So, Spafford, even though he at one point was inspired to write a great hymn that blessed many, many people, was not able to ‘finish well.’ It was not ‘well with his soul.’ However, the hymn lives on and still ministers to people today.


Not all the men of the Bible finished well, and this is also true today. I have been in ministry for nearly 60 years, and I can easily think of those people I have known in ministry, who had great giftings, had a calling in God, and extraordinary promise, yet fell away or quit and did not finish well.

  • A promising student in bible school who falls into sin.
  • People called to missionary service that never end up fulfilling the call.
  • A young pastor with a vision for planting a church that ends up discouraged and quits.
  • Others that start off serving God with enthusiasm who lose their passion and drift away.
  • Musicians and praise and worship leaders who denounce their faith in God.

I could go on. It is sad. It is tragic. We need to realize that it is not enough to make a good start or even serve God faithfully for a time. The challenge before us is that we need to finish well.


I Timothy 4:1f tells us, ‘Now the Spirit says that in later times some will depart from the faith by deceiving themselves. . . ‘ What are some of the ways people do that?

  • By falling into sin
  • By embracing error
  • Lack of integrity
  • Bitterness over personal failure or the actions of other people
  • Unrealistic expectations of God, life, and ministry
  • By losing their first love


To finish well, we need to have a strong foundation for our lives and ministry right from the start, built on Jesus, His Word, and lived in the power of the Holy Spirit. We need to commit to not just to make a good start, but to stay with it right to the end. Life is more like a marathon than a sprint. As Ravi Zacharias puts it, “Beginning well is a momentary thing; finishing well is a lifelong thing.” This means we need a life long commitment best lived out in the company of others who are also seeking to finish well.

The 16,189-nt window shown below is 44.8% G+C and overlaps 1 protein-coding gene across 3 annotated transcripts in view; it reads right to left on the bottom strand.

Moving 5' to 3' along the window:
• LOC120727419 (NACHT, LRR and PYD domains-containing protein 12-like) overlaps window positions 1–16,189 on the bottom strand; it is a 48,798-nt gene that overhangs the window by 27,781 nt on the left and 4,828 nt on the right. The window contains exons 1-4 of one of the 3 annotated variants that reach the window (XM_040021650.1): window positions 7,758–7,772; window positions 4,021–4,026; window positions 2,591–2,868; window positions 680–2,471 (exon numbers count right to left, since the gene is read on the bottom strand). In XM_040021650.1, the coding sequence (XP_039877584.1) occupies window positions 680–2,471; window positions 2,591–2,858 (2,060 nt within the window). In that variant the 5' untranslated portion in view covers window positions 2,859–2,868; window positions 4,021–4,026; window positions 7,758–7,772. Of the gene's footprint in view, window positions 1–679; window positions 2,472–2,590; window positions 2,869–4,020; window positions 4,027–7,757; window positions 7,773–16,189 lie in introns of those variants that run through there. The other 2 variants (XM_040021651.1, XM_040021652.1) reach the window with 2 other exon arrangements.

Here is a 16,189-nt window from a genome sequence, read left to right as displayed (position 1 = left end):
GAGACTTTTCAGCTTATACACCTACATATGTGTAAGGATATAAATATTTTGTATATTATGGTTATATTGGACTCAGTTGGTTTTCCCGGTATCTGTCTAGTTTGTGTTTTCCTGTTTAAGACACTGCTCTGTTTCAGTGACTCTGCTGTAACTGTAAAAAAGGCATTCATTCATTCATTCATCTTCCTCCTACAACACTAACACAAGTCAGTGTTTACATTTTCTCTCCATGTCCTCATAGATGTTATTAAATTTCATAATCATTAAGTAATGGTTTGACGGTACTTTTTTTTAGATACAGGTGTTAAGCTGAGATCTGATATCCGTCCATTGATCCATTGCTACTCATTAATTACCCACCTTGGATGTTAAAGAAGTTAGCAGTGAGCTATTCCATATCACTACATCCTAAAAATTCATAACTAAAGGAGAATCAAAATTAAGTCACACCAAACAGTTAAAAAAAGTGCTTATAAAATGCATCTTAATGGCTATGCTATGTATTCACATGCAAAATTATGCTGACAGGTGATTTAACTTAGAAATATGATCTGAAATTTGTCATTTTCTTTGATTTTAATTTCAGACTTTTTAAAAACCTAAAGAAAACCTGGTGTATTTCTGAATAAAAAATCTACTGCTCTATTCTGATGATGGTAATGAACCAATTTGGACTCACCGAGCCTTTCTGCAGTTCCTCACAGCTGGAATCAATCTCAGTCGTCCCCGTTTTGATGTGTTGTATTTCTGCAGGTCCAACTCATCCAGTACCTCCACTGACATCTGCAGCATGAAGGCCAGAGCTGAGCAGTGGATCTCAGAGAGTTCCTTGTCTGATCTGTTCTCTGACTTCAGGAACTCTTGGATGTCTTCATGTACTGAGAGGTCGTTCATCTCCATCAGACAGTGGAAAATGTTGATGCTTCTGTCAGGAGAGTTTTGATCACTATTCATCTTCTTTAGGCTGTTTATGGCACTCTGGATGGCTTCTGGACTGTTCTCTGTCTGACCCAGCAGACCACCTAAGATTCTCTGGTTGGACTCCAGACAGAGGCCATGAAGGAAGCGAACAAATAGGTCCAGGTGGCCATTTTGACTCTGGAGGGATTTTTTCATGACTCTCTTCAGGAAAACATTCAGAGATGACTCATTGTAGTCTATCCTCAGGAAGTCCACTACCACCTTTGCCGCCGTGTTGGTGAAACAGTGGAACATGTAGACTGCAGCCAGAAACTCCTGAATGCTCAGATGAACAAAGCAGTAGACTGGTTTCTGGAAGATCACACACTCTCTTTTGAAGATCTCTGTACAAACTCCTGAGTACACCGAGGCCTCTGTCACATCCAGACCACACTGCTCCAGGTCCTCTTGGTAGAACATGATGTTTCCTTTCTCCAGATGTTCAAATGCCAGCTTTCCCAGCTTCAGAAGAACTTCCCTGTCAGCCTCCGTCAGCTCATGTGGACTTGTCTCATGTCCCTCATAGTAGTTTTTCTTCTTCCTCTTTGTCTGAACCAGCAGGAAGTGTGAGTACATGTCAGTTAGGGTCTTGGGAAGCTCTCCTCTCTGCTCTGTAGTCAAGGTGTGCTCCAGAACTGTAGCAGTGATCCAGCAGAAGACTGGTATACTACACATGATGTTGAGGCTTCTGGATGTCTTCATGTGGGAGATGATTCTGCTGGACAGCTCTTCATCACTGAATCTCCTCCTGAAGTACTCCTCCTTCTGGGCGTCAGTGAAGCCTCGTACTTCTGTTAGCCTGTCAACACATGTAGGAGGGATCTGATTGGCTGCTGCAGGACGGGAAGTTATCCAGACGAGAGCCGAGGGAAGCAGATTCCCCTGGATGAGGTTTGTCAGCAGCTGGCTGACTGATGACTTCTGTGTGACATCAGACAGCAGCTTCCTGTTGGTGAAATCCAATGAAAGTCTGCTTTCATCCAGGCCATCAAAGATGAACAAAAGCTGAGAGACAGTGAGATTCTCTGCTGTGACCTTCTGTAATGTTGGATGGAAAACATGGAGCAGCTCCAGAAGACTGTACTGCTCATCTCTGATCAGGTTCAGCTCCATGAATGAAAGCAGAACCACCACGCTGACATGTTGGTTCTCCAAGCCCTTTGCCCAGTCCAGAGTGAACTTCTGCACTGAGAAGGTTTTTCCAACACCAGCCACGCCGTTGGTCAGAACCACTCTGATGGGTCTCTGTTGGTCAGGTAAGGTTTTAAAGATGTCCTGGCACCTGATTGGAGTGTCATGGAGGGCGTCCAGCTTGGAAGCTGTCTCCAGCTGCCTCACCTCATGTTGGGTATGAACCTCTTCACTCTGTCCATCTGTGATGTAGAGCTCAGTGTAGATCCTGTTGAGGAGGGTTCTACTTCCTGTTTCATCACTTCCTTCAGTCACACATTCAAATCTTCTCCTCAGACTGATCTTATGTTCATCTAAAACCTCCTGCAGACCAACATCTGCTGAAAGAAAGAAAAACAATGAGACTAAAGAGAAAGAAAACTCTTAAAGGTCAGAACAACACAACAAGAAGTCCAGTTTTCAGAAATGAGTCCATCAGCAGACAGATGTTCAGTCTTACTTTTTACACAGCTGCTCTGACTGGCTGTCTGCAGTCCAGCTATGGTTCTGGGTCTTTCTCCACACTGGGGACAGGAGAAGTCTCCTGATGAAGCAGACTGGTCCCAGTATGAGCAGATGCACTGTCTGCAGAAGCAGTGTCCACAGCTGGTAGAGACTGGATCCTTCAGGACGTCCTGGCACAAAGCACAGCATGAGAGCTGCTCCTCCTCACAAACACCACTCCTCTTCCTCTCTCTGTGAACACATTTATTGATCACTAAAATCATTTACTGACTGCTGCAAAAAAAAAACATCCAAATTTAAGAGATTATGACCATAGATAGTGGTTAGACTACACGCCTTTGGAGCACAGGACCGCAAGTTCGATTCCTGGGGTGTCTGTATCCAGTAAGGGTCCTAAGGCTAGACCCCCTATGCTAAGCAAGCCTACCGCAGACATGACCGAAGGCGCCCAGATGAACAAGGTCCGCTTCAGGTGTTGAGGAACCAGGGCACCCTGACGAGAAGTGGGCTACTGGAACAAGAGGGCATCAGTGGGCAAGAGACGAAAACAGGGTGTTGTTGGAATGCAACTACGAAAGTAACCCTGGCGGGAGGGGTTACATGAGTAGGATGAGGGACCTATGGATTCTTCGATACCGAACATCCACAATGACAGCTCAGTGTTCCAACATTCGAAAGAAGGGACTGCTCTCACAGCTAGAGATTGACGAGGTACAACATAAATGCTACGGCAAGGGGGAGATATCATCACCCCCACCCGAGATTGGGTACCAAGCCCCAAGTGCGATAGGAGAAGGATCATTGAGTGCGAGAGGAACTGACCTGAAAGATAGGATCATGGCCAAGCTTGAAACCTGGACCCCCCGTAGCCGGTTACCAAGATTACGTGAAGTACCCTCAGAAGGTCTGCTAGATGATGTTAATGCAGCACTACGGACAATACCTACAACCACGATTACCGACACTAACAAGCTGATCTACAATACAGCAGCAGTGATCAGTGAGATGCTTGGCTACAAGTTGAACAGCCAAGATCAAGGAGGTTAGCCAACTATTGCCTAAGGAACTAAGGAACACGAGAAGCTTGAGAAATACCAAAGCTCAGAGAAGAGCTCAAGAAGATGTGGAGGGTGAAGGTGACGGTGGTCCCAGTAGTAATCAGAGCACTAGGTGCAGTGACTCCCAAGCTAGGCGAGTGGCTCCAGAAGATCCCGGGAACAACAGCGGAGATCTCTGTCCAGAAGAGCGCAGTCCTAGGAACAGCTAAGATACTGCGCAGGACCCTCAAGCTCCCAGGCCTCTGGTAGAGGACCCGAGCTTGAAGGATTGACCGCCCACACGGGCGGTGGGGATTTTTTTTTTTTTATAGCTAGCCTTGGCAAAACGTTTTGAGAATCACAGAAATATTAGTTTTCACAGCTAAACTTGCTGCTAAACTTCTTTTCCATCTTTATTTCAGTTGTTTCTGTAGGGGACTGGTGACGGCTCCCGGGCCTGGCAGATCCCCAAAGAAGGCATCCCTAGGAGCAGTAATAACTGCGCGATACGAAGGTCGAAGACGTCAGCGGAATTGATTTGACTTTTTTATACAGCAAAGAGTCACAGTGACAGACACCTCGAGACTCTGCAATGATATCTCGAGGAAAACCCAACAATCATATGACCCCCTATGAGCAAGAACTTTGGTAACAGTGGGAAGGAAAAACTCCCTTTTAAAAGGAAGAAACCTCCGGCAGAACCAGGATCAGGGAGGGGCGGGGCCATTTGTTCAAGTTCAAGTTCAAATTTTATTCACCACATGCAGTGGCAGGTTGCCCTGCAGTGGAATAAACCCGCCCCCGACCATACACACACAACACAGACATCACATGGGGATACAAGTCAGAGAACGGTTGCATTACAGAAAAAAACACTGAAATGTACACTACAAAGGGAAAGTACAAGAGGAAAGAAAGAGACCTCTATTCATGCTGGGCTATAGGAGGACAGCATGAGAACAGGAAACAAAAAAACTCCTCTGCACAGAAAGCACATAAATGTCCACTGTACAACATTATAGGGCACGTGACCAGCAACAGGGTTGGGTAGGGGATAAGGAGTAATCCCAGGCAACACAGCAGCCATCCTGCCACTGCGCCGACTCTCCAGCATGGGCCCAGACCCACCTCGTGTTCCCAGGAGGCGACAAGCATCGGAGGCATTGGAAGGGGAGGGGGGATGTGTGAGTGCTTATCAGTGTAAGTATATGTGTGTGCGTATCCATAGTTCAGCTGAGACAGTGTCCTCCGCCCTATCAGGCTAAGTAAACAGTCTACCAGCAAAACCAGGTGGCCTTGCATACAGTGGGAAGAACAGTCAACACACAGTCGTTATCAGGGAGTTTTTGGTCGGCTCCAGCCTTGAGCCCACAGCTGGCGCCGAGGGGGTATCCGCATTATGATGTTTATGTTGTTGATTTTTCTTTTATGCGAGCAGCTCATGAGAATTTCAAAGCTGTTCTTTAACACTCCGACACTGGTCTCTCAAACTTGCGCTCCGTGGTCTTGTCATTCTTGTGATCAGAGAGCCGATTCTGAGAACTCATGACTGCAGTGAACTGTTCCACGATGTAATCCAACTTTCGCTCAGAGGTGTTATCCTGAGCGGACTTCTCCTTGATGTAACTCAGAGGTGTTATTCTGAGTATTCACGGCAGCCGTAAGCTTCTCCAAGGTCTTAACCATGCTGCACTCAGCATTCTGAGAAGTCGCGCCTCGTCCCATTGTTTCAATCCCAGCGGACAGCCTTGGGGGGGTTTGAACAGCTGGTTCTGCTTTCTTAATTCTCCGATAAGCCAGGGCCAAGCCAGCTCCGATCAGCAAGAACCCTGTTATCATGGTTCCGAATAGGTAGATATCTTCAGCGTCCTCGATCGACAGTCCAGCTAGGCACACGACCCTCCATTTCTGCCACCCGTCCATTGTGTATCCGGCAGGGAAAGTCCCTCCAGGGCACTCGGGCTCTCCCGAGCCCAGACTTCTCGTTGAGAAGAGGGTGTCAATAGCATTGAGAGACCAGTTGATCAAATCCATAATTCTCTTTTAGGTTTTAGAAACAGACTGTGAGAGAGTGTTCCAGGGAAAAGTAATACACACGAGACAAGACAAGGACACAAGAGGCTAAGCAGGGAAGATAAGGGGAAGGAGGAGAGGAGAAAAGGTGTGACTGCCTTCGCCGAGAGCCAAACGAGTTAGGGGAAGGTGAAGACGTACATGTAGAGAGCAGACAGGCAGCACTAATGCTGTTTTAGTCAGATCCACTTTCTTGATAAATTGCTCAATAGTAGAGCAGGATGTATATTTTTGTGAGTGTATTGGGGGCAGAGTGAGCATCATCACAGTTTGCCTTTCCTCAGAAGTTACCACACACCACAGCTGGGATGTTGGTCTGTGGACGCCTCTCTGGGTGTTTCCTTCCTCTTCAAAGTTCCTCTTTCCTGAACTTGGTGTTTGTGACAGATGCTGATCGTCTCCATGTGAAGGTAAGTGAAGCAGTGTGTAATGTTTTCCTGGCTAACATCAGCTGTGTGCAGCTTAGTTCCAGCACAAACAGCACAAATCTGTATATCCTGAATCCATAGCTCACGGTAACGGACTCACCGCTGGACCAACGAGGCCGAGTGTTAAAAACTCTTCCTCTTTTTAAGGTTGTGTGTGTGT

You can do it! Others have! It is what we are called to do! “Run the race that is set before us with endurance. (Hebrews 12:1-2)”


The Bible has many examples of people who finished well. Just look at two of them.  Jesus finished well. He completed the work the Father gave him to do. On the cross, He was able to say, ‘It is finished,’ and now He is seated at the right hand of the Father in heaven. Although it meant in His case sacrifice and suffering, nevertheless, He finished well.

Paul was able to write to Timothy, “I am already poured out as a drink offering, and the time of my departure is at hand (i.e., to die). I have fought the good fight.  I have finished the race.  I have kept the faith” (I Timothy 4:6-7). How was he able to state this? Because Paul had a life long commitment to the Lord and the call of God on his life, he was able to say, “I have not been disobedient to the heavenly vision” (Acts 26:19). Consequently, Paul, like Jesus, finished well.


Will we be able to make the confession that Paul did? Will we be able to present to Jesus a life lived for Him right to the end? Will we ‘finish well’?

May it be so. Let us finish well!